State Rep. G.A. Hardaway, D-Memphis, says he will introduce legislation mandating thatTennessee Bureau of Investigation handle all fatal police-involved shootings statewide, reports the Commercial Appeal.
Such a proposal, though, causes consternation for advocates of open-government, since all TBI records are sealed by state law. Those advocates were joined by Memphis Mayor A C Wharton and TBI Director Mark Gwyn, both of whom said they want such reports to be made available to the public.
“If that legislation is proposed, I want as part of that legislation to have a mechanism in there that those files can be opened,” Gwyn told The Commercial Appeal. “I think that that is what I’m going to request.”
Added Wharton: “The public has a right to hold us accountable. … How can they do that if they don’t know all the facts?”
Hardaway was prompted to introduce the bill by recent incidents in Ferguson and other cities where black citizens were killed by white police officers. The goal, he said, is to make certain that every shooting is investigated by an independent agency to remove any appearance of a conflict of interest. Typically, larger police departments such as Memphis and Nashville investigate their own shootings, although the TBI is often called in for smaller jurisdictions.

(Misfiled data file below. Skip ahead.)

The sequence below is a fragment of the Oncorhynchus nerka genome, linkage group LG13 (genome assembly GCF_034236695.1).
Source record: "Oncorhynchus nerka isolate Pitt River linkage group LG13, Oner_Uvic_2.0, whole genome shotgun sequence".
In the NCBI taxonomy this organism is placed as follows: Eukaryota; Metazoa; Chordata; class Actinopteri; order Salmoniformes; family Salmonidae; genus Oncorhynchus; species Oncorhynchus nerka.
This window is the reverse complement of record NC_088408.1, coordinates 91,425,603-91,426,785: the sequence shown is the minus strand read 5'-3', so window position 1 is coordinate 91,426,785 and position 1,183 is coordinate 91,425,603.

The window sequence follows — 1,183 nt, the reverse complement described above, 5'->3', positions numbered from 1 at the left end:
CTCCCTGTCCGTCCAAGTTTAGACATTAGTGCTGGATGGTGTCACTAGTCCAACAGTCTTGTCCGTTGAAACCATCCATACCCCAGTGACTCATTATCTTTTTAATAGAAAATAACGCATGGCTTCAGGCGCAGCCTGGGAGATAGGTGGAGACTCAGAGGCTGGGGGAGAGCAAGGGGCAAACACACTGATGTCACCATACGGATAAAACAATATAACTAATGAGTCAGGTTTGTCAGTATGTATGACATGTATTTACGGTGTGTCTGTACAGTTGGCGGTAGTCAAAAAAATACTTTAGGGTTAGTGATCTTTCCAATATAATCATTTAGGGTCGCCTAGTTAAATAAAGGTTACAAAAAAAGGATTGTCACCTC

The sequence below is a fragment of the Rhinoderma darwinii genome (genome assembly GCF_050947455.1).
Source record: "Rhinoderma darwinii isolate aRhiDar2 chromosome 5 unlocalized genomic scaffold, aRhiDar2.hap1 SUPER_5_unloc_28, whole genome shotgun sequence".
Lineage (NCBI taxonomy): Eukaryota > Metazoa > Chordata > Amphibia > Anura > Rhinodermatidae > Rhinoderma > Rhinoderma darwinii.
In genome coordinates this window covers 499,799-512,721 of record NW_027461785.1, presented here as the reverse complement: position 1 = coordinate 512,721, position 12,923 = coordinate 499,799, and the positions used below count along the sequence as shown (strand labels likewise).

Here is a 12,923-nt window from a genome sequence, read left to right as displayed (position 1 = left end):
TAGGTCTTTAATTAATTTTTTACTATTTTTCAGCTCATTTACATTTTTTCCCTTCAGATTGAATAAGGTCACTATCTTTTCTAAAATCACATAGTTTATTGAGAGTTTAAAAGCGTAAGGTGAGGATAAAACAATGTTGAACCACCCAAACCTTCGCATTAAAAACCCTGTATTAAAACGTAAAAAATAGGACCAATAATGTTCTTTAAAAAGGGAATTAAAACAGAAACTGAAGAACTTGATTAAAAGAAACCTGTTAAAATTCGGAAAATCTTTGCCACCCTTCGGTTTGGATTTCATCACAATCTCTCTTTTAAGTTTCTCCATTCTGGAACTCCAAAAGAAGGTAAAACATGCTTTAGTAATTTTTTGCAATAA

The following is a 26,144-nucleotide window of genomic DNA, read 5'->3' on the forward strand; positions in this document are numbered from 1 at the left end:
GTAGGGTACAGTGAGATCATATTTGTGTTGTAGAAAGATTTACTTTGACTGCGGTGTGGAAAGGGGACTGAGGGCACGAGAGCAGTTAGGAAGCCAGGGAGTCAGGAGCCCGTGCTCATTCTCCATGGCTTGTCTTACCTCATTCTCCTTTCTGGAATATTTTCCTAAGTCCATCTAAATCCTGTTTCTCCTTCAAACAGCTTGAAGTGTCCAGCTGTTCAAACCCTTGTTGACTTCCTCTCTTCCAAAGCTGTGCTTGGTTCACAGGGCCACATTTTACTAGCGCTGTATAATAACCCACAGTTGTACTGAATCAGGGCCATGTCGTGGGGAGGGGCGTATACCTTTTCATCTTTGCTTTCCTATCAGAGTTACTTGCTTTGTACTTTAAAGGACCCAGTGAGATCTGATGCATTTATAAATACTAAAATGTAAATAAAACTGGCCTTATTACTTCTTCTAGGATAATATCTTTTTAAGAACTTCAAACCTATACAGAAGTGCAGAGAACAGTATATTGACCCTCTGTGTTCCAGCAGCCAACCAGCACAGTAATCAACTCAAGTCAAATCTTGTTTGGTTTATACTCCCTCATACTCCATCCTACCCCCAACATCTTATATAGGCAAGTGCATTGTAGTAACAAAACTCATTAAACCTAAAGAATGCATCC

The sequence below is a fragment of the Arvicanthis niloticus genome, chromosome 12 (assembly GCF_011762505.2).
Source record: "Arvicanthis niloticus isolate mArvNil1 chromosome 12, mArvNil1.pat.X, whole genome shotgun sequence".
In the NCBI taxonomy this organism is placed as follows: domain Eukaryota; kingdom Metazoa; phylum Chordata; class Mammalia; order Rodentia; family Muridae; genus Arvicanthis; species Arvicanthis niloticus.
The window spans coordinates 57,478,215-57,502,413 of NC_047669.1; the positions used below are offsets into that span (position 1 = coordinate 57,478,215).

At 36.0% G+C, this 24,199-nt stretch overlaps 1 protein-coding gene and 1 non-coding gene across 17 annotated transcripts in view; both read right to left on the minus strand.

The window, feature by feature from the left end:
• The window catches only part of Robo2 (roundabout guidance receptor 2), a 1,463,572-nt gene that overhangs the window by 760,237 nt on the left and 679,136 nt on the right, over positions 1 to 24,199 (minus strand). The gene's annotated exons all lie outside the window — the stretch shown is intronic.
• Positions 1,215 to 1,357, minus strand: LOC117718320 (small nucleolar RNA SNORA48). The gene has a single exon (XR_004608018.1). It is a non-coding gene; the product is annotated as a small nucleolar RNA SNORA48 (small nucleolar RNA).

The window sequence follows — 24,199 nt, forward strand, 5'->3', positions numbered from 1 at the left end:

“What’s important is getting TBI in at the very beginning to take charge of the investigation,” Hardaway said. “We want to have that first phone call go out to TBI without any discussions between the D.A. and local law enforcement about whether a call needs to go out.”
On Monday, Shelby County Dist. Atty. Gen. Amy Weirich called in the TBI to handle the latest officer-involved shooting in Memphis. Late Friday night, Memphis police officer Connor Schilling shot and killed 19-year-old Darrius Stewart after a traffic stop. Schilling is white, Stewart black.